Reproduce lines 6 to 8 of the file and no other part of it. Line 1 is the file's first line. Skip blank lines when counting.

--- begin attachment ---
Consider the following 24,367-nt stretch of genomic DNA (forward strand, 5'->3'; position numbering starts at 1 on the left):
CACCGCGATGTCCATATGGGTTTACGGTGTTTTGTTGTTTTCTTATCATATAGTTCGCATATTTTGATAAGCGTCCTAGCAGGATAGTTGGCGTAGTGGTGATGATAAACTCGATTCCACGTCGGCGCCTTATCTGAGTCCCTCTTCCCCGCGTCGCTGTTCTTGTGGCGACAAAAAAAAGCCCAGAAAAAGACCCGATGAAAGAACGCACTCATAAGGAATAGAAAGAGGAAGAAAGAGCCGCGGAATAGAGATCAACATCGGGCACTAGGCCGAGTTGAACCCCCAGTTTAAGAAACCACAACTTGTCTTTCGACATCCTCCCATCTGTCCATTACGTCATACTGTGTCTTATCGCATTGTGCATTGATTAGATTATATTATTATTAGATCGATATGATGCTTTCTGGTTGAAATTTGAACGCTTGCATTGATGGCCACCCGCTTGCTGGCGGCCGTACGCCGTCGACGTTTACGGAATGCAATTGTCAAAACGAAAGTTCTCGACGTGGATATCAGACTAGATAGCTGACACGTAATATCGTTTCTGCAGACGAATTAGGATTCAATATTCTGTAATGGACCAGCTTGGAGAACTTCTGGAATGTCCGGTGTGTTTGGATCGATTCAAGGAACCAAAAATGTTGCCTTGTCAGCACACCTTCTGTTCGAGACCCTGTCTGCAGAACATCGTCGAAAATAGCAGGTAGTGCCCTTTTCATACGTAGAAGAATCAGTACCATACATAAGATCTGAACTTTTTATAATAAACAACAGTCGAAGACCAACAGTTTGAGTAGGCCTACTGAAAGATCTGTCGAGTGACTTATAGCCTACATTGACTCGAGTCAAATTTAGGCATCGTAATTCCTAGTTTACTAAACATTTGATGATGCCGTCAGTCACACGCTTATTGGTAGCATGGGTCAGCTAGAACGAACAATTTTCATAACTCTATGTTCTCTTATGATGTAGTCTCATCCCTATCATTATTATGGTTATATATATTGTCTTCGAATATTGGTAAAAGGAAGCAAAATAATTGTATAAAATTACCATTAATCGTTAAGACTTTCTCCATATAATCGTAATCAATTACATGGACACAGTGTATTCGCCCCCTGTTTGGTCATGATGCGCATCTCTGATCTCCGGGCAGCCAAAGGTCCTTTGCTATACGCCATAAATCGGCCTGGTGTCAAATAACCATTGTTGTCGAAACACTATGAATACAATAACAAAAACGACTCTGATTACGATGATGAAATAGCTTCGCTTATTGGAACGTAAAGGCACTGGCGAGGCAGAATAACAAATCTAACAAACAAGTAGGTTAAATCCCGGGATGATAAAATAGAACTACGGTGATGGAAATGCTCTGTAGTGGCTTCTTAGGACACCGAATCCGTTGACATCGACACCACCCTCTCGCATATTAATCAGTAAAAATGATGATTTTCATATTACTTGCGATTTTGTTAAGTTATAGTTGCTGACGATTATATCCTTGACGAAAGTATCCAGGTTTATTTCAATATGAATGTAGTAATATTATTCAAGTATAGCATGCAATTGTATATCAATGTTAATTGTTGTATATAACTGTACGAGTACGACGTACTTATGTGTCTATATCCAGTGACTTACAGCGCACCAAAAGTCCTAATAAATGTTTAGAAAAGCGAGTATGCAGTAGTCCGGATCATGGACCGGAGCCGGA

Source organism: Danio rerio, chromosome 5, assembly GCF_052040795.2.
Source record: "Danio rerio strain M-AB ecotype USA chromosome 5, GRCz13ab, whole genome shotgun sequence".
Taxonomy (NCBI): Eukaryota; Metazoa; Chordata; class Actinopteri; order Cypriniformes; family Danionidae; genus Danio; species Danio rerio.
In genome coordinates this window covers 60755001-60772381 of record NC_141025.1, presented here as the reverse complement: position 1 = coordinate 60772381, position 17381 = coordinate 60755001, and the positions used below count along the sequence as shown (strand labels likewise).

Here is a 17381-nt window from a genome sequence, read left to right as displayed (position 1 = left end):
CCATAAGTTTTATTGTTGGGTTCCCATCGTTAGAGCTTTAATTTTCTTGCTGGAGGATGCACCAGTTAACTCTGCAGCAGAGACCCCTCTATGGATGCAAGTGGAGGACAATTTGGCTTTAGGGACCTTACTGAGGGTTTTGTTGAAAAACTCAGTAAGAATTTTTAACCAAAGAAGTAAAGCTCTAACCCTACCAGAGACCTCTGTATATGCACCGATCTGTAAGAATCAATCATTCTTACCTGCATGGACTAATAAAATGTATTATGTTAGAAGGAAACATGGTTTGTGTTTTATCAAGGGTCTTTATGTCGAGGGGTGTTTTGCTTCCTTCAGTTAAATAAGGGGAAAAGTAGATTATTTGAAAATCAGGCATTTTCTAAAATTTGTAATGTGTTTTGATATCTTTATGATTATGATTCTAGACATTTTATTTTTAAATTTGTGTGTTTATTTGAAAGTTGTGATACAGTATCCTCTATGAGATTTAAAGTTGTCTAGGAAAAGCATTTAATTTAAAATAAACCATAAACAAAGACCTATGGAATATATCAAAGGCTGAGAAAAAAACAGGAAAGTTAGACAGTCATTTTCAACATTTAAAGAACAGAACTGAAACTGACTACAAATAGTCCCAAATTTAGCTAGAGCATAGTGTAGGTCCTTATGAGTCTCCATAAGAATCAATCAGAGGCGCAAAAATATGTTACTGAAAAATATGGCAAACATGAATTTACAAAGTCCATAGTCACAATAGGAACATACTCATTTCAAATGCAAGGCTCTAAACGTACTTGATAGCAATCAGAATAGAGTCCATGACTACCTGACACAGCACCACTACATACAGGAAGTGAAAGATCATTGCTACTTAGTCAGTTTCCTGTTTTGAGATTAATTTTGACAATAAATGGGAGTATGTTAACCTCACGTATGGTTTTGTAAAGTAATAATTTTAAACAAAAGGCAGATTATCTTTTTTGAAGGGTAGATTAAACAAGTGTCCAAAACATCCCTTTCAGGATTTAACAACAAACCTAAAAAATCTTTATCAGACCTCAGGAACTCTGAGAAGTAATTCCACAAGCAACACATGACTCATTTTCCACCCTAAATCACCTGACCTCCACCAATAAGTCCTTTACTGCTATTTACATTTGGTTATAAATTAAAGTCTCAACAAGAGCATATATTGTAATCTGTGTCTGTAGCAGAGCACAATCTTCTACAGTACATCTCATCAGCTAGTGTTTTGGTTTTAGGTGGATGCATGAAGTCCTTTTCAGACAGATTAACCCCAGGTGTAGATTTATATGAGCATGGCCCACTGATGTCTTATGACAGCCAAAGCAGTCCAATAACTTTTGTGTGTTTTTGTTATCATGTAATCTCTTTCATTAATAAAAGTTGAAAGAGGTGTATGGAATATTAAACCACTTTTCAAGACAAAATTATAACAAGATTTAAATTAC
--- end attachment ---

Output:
In genome coordinates this window covers 60755001-60772381 of record NC_141025.1, presented here as the reverse complement: position 1 = coordinate 60772381, position 17381 = coordinate 60755001, and the positions used below count along the sequence as shown (strand labels likewise).

Here is a 17381-nt window from a genome sequence, read left to right as displayed (position 1 = left end):
CCATAAGTTTTATTGTTGGGTTCCCATCGTTAGAGCTTTAATTTTCTTGCTGGAGGATGCACCAGTTAACTCTGCAGCAGAGACCCCTCTATGGATGCAAGTGGAGGACAATTTGGCTTTAGGGACCTTACTGAGGGTTTTGTTGAAAAACTCAGTAAGAATTTTTAACCAAAGAAGTAAAGCTCTAACCCTACCAGAGACCTCTGTATATGCACCGATCTGTAAGAATCAATCATTCTTACCTGCATGGACTAATAAAATGTATTATGTTAGAAGGAAACATGGTTTGTGTTTTATCAAGGGTCTTTATGTCGAGGGGTGTTTTGCTTCCTTCAGTTAAATAAGGGGAAAAGTAGATTATTTGAAAATCAGGCATTTTCTAAAATTTGTAATGTGTTTTGATATCTTTATGATTATGATTCTAGACATTTTATTTTTAAATTTGTGTGTTTATTTGAAAGTTGTGATACAGTATCCTCTATGAGATTTAAAGTTGTCTAGGAAAAGCATTTAATTTAAAATAAACCATAAACAAAGACCTATGGAATATATCAAAGGCTGAGAAAAAAACAGGAAAGTTAGACAGTCATTTTCAACATTTAAAGAACAGAACTGAAACTGACTACAAATAGTCCCAAATTTAGCTAGAGCATAGTGTAGGTCCTTATGAGTCTCCATAAGAATCAATCAGAGGCGCAAAAATATGTTACTGAAAAATATGGCAAACATGAATTTACAAAGTCCATAGTCACAATAGGAACATACTCATTTCAAATGCAAGGCTCTAAACGTACTTGATAGCAATCAGAATAGAGTCCATGACTACCTGACACAGCACCACTACATACAGGAAGTGAAAGATCATTGCTACTTAGTCAGTTTCCTGTTTTGAGATTAATTTTGACAATAAATGGGAGTATGTTAACCTCACGTATGGTTTTGTAAAGTAATAATTTTAAACAAAAGGCAGATTATCTTTTTTGAAGGGTAGATTAAACAAGTGTCCAAAACATCCCTTTCAGGATTTAACAACAAACCTAAAAAATCTTTATCAGACCTCAGGAACTCTGAGAAGTAATTCCACAAGCAACACATGACTCATTTTCCACCCTAAATCACCTGACCTCCACCAATAAGTCCTTTACTGCTATTTACATTTGGTTATAAATTAAAGTCTCAACAAGAGCATATATTGTAATCTGTGTCTGTAGCAGAGCACAATCTTCTACAGTACATCTCATCAGCTAGTGTTTTGGTTTTAGGTGGATGCATGAAGTCCTTTTCAGACAGATTAACCCCAGGTGTAGATTTATATGAGCATGGCCCACTGATGTCTTATGACAGCCAAAGCAGTCCAATAACTTTTGTGTGTTTTTGTTATCATGTAATCTCTTTCATTAATAAAAGTTGAAAGAGGTGTATGGAATATTAAACCACTTTTCAAGACAAAATTATAACAAGATTTAAATTAC